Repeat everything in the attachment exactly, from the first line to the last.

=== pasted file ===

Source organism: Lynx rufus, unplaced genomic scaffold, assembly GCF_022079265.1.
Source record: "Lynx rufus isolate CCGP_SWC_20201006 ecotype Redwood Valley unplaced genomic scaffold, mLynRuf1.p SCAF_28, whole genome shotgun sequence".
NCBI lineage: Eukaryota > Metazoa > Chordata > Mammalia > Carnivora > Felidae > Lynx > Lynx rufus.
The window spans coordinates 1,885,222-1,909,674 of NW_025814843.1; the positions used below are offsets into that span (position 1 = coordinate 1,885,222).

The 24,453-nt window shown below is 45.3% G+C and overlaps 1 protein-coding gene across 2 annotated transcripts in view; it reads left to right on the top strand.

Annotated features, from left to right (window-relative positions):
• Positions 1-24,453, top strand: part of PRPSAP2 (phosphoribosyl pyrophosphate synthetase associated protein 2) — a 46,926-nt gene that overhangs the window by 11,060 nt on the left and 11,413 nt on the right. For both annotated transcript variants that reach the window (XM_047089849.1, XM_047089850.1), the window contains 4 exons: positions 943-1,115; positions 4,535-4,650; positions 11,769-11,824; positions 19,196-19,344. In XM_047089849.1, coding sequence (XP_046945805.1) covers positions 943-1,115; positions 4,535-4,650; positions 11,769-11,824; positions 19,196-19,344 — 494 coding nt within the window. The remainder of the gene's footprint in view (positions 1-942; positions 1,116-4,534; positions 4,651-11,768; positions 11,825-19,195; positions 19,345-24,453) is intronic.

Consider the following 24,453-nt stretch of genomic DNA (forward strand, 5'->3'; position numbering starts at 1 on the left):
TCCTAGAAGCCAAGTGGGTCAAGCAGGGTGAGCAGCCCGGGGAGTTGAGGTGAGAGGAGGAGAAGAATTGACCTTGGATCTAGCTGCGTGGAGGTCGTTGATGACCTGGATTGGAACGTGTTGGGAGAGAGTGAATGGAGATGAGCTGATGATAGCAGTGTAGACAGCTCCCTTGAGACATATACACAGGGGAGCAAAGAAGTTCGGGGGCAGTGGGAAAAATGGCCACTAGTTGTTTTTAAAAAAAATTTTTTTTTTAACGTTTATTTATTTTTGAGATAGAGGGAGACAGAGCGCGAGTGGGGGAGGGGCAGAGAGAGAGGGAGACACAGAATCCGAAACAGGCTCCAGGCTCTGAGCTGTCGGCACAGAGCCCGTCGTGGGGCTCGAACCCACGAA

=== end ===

Source organism: Lynx rufus, unplaced genomic scaffold, assembly GCF_022079265.1.
Source record: "Lynx rufus isolate CCGP_SWC_20201006 ecotype Redwood Valley unplaced genomic scaffold, mLynRuf1.p SCAF_28, whole genome shotgun sequence".
NCBI lineage: Eukaryota > Metazoa > Chordata > Mammalia > Carnivora > Felidae > Lynx > Lynx rufus.
The window spans coordinates 1,885,222-1,909,674 of NW_025814843.1; the positions used below are offsets into that span (position 1 = coordinate 1,885,222).

The 24,453-nt window shown below is 45.3% G+C and overlaps 1 protein-coding gene across 2 annotated transcripts in view; it reads left to right on the top strand.

Annotated features, from left to right (window-relative positions):
• Positions 1-24,453, top strand: part of PRPSAP2 (phosphoribosyl pyrophosphate synthetase associated protein 2) — a 46,926-nt gene that overhangs the window by 11,060 nt on the left and 11,413 nt on the right. For both annotated transcript variants that reach the window (XM_047089849.1, XM_047089850.1), the window contains 4 exons: positions 943-1,115; positions 4,535-4,650; positions 11,769-11,824; positions 19,196-19,344. In XM_047089849.1, coding sequence (XP_046945805.1) covers positions 943-1,115; positions 4,535-4,650; positions 11,769-11,824; positions 19,196-19,344 — 494 coding nt within the window. The remainder of the gene's footprint in view (positions 1-942; positions 1,116-4,534; positions 4,651-11,768; positions 11,825-19,195; positions 19,345-24,453) is intronic.

Consider the following 24,453-nt stretch of genomic DNA (forward strand, 5'->3'; position numbering starts at 1 on the left):
TCCTAGAAGCCAAGTGGGTCAAGCAGGGTGAGCAGCCCGGGGAGTTGAGGTGAGAGGAGGAGAAGAATTGACCTTGGATCTAGCTGCGTGGAGGTCGTTGATGACCTGGATTGGAACGTGTTGGGAGAGAGTGAATGGAGATGAGCTGATGATAGCAGTGTAGACAGCTCCCTTGAGACATATACACAGGGGAGCAAAGAAGTTCGGGGGCAGTGGGAAAAATGGCCACTAGTTGTTTTTAAAAAAAATTTTTTTTTTAACGTTTATTTATTTTTGAGATAGAGGGAGACAGAGCGCGAGTGGGGGAGGGGCAGAGAGAGAGGGAGACACAGAATCCGAAACAGGCTCCAGGCTCTGAGCTGTCGGCACAGAGCCCGTCGTGGGGCTCGAACCCACGAA